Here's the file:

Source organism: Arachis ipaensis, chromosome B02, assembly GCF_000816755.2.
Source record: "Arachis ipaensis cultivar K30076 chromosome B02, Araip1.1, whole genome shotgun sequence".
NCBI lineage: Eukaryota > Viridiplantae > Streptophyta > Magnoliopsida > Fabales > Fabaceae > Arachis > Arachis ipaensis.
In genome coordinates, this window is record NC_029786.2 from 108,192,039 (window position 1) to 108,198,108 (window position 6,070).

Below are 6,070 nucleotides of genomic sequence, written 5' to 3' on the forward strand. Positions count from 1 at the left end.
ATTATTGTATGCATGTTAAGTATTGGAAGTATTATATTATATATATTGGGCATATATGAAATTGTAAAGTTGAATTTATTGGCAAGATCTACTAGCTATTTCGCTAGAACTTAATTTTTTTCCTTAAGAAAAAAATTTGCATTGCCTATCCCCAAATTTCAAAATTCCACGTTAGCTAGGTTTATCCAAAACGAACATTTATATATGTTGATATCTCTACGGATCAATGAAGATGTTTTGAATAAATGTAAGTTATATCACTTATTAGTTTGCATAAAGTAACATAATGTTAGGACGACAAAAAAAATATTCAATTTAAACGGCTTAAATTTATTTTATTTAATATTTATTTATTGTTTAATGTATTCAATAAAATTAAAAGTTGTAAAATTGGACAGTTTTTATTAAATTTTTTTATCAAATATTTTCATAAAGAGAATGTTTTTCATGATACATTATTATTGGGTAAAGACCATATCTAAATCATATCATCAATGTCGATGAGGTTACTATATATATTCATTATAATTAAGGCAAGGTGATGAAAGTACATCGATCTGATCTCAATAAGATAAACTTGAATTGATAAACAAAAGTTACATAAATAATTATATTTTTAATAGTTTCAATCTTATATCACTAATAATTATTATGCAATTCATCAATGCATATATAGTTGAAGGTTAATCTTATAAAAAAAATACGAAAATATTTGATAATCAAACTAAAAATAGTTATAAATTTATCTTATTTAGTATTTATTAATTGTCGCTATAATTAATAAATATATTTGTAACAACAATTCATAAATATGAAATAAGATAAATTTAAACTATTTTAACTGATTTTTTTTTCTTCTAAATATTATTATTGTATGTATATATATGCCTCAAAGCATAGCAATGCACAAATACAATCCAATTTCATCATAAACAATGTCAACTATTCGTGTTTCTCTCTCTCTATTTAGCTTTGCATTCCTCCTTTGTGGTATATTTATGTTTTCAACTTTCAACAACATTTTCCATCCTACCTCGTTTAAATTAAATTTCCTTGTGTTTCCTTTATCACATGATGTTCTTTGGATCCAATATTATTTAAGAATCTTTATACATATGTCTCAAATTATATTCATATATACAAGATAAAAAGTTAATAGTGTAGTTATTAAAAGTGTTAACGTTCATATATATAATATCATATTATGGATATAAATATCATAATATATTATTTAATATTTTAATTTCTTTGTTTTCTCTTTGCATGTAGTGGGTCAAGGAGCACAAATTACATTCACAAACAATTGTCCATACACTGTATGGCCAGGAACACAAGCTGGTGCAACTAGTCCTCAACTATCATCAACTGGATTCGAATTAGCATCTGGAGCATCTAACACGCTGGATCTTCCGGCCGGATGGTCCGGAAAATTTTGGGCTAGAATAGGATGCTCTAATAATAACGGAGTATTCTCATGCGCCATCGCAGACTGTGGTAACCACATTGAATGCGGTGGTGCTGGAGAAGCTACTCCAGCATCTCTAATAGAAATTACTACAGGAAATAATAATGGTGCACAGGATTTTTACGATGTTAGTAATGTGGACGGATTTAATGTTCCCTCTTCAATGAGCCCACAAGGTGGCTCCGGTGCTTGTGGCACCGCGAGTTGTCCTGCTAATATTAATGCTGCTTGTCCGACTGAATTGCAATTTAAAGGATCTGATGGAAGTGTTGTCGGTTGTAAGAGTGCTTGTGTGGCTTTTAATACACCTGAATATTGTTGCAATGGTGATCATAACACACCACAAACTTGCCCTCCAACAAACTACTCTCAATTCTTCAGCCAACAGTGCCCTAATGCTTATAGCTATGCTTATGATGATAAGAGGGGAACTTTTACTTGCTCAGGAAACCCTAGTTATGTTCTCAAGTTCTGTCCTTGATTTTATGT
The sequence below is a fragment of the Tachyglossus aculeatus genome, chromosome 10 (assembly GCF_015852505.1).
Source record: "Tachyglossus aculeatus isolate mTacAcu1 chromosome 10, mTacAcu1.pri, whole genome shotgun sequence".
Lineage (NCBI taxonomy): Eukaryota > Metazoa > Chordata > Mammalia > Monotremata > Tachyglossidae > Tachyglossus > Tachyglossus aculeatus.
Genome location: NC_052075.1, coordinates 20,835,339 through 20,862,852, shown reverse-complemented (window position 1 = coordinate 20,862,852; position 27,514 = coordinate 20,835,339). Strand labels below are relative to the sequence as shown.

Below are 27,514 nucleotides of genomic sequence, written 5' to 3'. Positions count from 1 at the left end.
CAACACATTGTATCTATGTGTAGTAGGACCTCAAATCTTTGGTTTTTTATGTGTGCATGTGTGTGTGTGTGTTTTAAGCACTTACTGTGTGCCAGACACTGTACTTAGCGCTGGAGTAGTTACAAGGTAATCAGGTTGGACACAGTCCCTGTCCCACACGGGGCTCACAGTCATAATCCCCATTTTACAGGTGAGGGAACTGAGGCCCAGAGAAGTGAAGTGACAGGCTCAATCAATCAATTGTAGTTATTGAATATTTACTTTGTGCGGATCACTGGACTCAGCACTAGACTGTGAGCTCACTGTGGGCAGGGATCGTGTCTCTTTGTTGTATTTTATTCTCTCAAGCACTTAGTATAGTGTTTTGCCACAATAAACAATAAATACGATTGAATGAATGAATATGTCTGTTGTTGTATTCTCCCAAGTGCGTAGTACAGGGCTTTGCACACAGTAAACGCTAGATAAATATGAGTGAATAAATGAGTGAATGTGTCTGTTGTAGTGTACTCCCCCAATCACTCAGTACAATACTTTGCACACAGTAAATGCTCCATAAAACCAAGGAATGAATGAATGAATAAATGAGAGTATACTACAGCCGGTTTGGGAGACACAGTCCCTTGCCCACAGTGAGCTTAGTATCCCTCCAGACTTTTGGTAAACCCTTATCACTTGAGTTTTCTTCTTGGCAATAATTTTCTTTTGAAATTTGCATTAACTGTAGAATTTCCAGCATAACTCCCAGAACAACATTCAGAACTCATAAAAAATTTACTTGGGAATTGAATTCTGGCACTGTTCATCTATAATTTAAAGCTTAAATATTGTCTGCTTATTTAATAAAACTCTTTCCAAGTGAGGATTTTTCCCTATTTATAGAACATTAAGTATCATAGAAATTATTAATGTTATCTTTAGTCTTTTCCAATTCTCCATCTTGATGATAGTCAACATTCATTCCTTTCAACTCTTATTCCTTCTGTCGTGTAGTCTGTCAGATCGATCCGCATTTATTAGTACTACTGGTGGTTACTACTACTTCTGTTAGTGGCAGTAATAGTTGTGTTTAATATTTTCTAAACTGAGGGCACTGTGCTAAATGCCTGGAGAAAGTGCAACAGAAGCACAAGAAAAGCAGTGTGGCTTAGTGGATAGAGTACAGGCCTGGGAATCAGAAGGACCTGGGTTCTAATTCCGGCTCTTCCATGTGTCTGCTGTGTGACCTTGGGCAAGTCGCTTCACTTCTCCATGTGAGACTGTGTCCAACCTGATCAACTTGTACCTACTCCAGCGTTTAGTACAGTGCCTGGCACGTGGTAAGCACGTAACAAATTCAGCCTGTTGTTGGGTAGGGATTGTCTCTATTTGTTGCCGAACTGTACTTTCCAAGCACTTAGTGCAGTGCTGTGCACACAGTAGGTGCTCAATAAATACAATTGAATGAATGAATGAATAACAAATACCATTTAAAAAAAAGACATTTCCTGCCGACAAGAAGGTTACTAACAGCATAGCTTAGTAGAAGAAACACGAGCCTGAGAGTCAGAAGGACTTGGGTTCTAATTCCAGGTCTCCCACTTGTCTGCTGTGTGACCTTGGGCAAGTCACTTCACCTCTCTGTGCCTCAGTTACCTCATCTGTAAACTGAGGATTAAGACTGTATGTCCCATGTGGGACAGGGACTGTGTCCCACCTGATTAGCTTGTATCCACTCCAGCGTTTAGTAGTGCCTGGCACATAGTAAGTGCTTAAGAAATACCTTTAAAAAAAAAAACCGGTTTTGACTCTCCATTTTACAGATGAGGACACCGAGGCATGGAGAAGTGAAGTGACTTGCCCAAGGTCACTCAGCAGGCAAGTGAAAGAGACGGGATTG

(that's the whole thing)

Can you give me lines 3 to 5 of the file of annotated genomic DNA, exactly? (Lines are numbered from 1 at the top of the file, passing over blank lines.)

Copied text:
NCBI lineage: Eukaryota > Viridiplantae > Streptophyta > Magnoliopsida > Fabales > Fabaceae > Arachis > Arachis ipaensis.
In genome coordinates, this window is record NC_029786.2 from 108,192,039 (window position 1) to 108,198,108 (window position 6,070).

Below are 6,070 nucleotides of genomic sequence, written 5' to 3' on the forward strand. Positions count from 1 at the left end.